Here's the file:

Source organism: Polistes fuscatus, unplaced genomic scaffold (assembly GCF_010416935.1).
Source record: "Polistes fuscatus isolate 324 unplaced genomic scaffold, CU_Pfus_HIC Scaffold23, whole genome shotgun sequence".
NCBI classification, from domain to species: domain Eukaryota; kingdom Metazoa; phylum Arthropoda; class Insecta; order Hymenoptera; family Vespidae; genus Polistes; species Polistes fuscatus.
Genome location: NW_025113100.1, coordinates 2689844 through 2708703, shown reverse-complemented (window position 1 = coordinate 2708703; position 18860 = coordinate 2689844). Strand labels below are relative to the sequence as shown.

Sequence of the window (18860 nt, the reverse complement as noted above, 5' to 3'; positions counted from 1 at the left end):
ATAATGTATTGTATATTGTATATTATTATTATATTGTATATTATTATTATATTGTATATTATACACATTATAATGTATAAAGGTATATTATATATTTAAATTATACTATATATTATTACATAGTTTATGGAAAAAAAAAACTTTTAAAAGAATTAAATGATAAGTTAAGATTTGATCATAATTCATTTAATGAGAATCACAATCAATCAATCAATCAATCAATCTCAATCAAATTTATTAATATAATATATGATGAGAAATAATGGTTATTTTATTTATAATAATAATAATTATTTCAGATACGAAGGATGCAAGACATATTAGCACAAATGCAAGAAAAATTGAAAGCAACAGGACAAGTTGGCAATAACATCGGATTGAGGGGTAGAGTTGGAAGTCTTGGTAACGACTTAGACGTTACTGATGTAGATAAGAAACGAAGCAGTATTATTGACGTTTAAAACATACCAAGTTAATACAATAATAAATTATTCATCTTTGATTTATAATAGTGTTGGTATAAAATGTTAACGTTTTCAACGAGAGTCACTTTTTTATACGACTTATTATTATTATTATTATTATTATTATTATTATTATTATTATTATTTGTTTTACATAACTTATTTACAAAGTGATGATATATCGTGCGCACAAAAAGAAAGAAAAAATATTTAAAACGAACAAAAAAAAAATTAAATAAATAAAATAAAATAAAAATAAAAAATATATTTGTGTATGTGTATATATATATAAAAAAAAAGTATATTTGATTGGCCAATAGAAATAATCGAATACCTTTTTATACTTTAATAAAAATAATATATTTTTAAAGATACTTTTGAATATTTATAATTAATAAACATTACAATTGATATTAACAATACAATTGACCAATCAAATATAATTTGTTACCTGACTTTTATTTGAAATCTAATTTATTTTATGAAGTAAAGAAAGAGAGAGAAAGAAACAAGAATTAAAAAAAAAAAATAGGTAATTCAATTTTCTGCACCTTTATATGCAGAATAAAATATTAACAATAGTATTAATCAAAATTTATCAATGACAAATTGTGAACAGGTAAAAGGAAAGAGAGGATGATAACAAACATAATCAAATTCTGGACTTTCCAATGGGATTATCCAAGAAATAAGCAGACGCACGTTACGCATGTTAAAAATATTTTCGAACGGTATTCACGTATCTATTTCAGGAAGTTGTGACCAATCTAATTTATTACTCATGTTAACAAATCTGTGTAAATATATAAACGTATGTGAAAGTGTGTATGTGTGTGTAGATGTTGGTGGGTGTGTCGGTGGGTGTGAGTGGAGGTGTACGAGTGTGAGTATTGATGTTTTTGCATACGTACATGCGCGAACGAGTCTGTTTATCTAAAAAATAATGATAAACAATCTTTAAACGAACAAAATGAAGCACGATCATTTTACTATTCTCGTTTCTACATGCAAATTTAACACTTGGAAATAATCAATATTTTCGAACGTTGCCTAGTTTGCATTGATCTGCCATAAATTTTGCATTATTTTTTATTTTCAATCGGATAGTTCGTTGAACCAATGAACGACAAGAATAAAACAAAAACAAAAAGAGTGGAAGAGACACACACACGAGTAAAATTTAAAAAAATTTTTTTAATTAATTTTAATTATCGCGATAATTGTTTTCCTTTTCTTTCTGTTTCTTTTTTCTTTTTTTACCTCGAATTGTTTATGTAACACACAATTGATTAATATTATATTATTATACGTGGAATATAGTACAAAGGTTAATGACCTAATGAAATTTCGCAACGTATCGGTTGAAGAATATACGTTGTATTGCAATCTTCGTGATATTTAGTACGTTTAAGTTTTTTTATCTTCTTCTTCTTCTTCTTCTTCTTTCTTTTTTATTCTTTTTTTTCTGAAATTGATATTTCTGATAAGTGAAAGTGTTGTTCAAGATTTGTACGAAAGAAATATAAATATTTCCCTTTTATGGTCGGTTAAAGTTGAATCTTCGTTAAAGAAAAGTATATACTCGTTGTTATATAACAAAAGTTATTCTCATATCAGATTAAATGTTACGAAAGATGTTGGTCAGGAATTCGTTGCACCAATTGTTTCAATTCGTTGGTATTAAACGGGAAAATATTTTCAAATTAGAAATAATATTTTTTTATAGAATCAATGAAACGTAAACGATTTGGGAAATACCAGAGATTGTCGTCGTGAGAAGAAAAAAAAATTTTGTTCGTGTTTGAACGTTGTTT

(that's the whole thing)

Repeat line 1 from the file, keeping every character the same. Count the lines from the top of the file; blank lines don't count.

Source organism: Polistes fuscatus, unplaced genomic scaffold (assembly GCF_010416935.1).